“To achieve what, exactly, David?” Her hands are shaking. “It won’t bring…it won’t bring anything back, will it?”
Frustration tears through me. “Why can’t you say her name?” I shout, slamming my fist on the steering wheel and making her jump. “Why can’t you use N-”
“Don’t you DARE!” Carol screams as her eyes finally begin to fill with tears. “Don’t you dare say her name!”
I want her to keep shrieking and crying. I want to keep shouting. It sounds perverse, but I feel like we’re coming alive again. My blood is on fire and every cell in my body is screaming for an outlet. I grab Carol’s wrists and wrench her round to face me.
“I have as much right to her as you,” I say, gripping her. “She’s ours, Carol, ours. You need to let this go.” Tears are running freely down her face now, and I reach over to brush one from her cheek. “I’m going to go and face this. I hope you’ll do it with me.”
I let go of her hands and climb out of the car without looking back. The afternoon is sweet and heavy with echoes of the rain as I slam the door behind me and walk towards the cycle shelter. It isn’t long before I hear a second car door and footsteps behind me.
We hold hands as I ask for two adult bicycles. I focus on keeping my voice steady and don’t release my breath until we’re pedalling along the track, side by side. The day is still light with the last of the sun’s rays, but they’re struggling in slants through the thick branches overhead, casting thin bars across our path. I shiver, wishing I hadn’t left my coat in the car. I want to feel the heat of the evening on my skin, but the trees have formed a dense tunnel, and it seems to stretch ahead of us eternally. Tightening my grip on the handlebars, I remember the same journey we made almost two years ago to this day. The shadow of the tunnel had seemed so refreshing then; I just want to escape it now.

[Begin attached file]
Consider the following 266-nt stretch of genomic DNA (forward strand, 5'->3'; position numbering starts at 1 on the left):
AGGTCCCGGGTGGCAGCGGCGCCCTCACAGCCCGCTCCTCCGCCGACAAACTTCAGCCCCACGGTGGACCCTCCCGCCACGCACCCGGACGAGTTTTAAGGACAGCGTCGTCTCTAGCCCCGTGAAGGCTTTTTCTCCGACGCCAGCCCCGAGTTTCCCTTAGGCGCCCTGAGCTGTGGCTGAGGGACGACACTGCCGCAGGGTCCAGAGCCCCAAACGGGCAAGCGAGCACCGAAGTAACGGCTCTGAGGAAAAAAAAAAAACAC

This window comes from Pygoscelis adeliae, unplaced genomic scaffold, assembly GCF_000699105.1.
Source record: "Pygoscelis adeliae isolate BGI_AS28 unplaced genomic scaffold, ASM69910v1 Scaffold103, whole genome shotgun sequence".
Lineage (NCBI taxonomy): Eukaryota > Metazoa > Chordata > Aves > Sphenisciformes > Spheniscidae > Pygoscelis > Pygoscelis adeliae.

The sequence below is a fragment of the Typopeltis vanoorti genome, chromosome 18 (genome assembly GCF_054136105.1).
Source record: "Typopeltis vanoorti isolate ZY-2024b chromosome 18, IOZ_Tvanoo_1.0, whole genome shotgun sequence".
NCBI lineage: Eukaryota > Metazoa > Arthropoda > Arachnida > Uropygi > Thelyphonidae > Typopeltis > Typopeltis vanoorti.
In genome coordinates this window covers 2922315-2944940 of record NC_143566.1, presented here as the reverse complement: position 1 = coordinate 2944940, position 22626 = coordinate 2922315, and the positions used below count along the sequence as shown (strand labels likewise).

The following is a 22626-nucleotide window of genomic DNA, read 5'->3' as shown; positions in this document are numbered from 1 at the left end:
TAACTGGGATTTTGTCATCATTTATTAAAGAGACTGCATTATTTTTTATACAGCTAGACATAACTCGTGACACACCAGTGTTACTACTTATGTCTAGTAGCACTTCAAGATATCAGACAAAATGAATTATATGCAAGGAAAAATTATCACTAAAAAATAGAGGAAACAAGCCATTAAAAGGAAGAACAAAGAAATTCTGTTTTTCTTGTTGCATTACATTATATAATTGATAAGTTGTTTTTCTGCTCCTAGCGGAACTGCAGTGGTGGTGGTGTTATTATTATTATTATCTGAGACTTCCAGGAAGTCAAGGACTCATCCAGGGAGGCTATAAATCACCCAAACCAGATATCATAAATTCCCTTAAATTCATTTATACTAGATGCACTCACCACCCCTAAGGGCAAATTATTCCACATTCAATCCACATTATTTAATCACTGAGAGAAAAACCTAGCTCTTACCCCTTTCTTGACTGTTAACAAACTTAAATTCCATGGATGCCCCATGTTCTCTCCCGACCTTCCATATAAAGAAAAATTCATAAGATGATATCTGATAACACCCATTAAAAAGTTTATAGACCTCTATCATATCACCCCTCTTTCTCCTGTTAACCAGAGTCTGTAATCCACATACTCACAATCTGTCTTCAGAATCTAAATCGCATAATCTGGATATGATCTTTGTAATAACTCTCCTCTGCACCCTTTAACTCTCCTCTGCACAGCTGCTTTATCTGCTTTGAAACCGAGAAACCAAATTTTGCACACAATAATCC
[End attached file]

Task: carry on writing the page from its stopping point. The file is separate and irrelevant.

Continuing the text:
Movement to the left distracts me from my thoughts. Carol is picking up speed. I glance over at her and can see that her face is set with determination, completely intent on the path ahead. She leans forward, her back arching gracefully over the handlebars as she begins to pedal furiously. I look and understand with a jolt of anticipation; we’re approaching the hill. Matching her speed, I hold my breath and push forward with everything I have.
We burst out of the tunnel, in unison, and golden light explodes around us. The air is thick with the smell of honeysuckle, and oak, and freshly cut grass, and all I can hear is the wind whipping past my ears as we hurtle down the slope together. I yell out, in fear, in excitement, and now I can hear Carol laughing. Carol’s laughing. Laughing like she hasn’t done in months while her hair comes loose and streams behind her like a banner. She looks incredible. I drag my eyes away from her and focus on the little girl riding ahead of us.
She has long, dark red hair, like her mother, and it’s flying haphazardly underneath a little pink helmet. She screams out in delight as she accelerates; there’s nothing in the world that she’s afraid of. She looks back over her shoulder at me, grinning.
“Come on, Dad!”
This time, there is no crash on the road running alongside the hedge. This time, there are no wheels screeching across tarmac. This time, there is no car hurtling across the field. She freewheels straight past the little pile of flowers left on the side of the road, untouchable, and we follow her, laughing, crying and letting her cycle alone into the distance. Coming slowly to a stop, I watch her as the twilight deepens around us. The evening sings out with crickets, and rustling grass, and life. The whole forest is alive with sunset’s song, totally oblivious to the two quiet figures standing together astride their bikes, holding hands.
“Naomi,” we whisper.